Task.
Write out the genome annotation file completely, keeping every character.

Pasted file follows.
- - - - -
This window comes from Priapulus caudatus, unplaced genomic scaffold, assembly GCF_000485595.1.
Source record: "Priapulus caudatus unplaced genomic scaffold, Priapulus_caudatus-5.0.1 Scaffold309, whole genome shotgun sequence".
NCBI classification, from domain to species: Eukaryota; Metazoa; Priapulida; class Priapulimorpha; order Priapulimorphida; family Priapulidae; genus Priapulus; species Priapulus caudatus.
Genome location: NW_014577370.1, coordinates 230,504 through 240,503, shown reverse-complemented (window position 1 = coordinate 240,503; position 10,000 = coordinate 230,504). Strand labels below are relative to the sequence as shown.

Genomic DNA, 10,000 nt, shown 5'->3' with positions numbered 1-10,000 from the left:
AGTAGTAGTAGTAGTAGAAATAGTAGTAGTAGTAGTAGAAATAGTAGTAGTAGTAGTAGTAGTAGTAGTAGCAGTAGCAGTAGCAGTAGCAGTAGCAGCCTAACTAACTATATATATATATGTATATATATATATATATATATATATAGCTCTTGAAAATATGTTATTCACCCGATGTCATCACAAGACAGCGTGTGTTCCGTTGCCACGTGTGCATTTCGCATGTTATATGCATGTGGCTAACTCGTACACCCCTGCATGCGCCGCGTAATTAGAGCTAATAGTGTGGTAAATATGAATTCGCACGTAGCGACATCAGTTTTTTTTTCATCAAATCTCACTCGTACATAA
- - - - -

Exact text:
This window comes from Priapulus caudatus, unplaced genomic scaffold, assembly GCF_000485595.1.
Source record: "Priapulus caudatus unplaced genomic scaffold, Priapulus_caudatus-5.0.1 Scaffold309, whole genome shotgun sequence".
NCBI classification, from domain to species: Eukaryota; Metazoa; Priapulida; class Priapulimorpha; order Priapulimorphida; family Priapulidae; genus Priapulus; species Priapulus caudatus.
Genome location: NW_014577370.1, coordinates 230,504 through 240,503, shown reverse-complemented (window position 1 = coordinate 240,503; position 10,000 = coordinate 230,504). Strand labels below are relative to the sequence as shown.

Genomic DNA, 10,000 nt, shown 5'->3' with positions numbered 1-10,000 from the left:
AGTAGTAGTAGTAGTAGAAATAGTAGTAGTAGTAGTAGAAATAGTAGTAGTAGTAGTAGTAGTAGTAGTAGCAGTAGCAGTAGCAGTAGCAGTAGCAGCCTAACTAACTATATATATATATGTATATATATATATATATATATATATAGCTCTTGAAAATATGTTATTCACCCGATGTCATCACAAGACAGCGTGTGTTCCGTTGCCACGTGTGCATTTCGCATGTTATATGCATGTGGCTAACTCGTACACCCCTGCATGCGCCGCGTAATTAGAGCTAATAGTGTGGTAAATATGAATTCGCACGTAGCGACATCAGTTTTTTTTTCATCAAATCTCACTCGTACATAA